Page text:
Let’s start with a basic contradiction. Even though it’s open source and free to modify, Google keeps Android’s development tightly under wraps until the company is ready to show it to the world.
Well, OK, not “open,” open. More like “fopen,” which would be faux open. Or “mopen,” which would be “maybe open.” Or “oopen” which is “occasionally open.”
In the case of Honeycomb, Google even held on to the source code powering devices already in the market.
Well, look, you can’t make an open omelette without breaking a few open eggs.
No, the Macalope’s not sure what that’s supposed to mean.
Anyway, at least Google’s got that fragmentation problem licked, right?
Right at this moment, we have brand-new, state-of-the-art, highly evolved mobile and portable devices in a range of form factors that are based on at least three different major releases of Android. Support for updating existing devices to the newest version of Android is all over the map, even for devices made by the same manufacturer, like Samsung’s Galaxy series of smartphones and tablets.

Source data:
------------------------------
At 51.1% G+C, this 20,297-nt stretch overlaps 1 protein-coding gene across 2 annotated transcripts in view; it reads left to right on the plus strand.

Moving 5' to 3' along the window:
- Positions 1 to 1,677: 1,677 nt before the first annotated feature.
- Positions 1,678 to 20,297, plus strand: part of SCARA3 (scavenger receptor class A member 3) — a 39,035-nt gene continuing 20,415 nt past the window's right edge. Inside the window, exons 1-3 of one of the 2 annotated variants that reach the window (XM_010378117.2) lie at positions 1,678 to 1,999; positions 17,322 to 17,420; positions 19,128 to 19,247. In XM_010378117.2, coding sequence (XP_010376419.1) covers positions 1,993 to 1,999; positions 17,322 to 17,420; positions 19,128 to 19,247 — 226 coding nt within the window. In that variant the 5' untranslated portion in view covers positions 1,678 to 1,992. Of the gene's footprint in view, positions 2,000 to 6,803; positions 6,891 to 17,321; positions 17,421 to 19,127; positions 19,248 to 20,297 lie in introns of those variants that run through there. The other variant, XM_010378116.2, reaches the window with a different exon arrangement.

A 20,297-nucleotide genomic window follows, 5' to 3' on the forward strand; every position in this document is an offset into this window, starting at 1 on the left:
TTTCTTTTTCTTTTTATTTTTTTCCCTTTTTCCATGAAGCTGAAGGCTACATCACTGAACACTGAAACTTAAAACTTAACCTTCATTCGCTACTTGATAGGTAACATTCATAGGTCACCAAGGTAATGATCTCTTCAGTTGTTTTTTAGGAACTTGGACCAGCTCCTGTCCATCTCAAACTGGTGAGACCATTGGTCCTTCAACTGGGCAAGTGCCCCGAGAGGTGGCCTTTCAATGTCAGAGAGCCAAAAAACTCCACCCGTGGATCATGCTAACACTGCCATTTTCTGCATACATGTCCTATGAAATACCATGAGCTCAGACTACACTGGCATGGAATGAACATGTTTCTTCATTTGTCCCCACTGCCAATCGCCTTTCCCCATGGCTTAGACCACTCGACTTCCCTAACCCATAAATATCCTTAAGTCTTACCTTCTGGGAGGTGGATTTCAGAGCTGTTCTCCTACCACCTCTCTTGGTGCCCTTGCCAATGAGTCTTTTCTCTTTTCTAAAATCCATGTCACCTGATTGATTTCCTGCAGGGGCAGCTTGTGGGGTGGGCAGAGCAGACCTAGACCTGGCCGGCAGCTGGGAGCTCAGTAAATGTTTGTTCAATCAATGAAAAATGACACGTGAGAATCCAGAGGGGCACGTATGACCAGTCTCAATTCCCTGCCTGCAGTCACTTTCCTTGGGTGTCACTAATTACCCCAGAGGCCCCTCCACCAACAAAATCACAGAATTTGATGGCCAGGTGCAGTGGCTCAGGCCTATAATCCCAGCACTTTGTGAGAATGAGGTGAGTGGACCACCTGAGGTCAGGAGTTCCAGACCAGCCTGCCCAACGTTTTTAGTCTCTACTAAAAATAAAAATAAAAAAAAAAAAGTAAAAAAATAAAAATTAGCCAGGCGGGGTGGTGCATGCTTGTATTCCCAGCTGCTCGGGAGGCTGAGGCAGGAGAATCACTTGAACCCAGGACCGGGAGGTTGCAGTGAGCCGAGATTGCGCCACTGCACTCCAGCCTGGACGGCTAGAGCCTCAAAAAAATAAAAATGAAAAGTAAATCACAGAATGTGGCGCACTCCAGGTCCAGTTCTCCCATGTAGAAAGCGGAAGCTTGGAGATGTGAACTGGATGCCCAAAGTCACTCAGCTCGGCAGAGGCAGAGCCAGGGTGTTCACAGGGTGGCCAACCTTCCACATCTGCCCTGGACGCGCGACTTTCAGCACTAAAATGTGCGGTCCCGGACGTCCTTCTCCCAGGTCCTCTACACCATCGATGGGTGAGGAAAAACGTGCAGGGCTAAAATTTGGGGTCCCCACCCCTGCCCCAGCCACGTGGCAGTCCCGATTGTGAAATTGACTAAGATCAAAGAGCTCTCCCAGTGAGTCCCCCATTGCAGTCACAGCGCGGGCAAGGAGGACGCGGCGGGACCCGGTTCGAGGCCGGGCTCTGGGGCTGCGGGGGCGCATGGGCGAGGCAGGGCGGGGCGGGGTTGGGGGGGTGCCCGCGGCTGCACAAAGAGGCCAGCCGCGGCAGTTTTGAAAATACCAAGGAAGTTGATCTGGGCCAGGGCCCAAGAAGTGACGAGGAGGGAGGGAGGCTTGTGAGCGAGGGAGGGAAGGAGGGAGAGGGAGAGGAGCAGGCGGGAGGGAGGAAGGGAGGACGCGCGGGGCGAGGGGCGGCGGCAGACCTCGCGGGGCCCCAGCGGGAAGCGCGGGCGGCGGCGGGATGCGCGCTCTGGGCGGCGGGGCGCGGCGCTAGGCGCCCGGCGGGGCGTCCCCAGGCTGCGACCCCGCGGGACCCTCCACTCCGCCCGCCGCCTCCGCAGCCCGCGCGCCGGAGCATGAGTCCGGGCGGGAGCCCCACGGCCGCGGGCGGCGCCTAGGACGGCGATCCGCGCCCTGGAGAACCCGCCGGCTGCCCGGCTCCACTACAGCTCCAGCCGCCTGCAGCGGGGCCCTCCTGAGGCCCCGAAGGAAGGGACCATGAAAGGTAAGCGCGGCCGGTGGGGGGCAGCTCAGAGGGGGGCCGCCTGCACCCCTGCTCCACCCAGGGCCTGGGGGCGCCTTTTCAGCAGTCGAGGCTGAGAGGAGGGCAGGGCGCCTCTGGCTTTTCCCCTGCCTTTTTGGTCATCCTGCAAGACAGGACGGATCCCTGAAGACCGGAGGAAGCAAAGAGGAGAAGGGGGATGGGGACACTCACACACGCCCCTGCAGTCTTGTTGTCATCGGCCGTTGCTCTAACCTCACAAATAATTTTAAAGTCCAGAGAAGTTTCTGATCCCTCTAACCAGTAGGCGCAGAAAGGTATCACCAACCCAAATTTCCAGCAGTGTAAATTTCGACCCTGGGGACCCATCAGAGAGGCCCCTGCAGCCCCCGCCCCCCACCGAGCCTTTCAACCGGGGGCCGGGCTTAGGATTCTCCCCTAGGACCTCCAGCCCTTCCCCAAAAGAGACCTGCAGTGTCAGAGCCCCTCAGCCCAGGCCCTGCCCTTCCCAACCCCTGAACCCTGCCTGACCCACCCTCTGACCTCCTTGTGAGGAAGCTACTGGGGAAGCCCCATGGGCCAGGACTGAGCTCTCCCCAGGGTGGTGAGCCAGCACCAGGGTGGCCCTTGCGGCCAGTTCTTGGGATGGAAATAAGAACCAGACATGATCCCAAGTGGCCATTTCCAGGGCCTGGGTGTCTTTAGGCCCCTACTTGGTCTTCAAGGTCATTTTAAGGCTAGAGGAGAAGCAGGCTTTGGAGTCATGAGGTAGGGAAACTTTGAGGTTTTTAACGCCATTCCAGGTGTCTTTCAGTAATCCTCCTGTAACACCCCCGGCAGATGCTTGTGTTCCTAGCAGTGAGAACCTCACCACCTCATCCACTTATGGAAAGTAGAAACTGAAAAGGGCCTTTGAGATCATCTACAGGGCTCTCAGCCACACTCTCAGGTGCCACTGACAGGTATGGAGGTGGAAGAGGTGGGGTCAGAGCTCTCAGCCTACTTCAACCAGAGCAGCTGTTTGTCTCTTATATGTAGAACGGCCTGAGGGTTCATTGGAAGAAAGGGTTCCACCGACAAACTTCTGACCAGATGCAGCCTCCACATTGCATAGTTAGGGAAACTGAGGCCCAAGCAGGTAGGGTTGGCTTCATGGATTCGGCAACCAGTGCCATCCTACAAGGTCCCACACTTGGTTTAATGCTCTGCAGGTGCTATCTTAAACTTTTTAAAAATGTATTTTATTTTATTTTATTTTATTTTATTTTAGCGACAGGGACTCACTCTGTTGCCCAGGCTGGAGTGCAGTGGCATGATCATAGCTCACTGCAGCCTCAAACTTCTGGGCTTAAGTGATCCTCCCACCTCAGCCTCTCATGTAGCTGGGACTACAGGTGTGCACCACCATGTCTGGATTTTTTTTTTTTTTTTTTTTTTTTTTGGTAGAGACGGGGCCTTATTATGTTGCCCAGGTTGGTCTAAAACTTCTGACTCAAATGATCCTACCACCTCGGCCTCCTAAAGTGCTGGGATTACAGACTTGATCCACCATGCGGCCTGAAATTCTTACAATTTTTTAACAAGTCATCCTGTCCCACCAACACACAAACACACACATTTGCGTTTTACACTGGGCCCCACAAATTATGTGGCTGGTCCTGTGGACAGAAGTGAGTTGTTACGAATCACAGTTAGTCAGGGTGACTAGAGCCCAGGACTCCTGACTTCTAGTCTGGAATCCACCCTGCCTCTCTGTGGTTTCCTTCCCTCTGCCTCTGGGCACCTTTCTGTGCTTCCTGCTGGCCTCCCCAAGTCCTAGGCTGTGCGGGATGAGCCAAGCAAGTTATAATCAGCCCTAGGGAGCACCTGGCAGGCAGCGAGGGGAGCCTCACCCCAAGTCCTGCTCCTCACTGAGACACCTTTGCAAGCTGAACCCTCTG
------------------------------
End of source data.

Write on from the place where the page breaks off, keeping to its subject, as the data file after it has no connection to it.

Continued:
Wait, does that include…
Tablets with fully skinned, proprietary operating systems like Amazon’s Kindle Fire or Barnes & Noble’s Nook Color/Nook Tablet only amplify the diversity that was already present in the smartphone market.
Each week the
Macalope skewers the worst of the week’s coverage of Apple and other technology companies. In addition to being a mythical beast, the
Macalope is not an employee of Macworld. As a result, the Macalope is always free to criticize any media organization. Even ours.]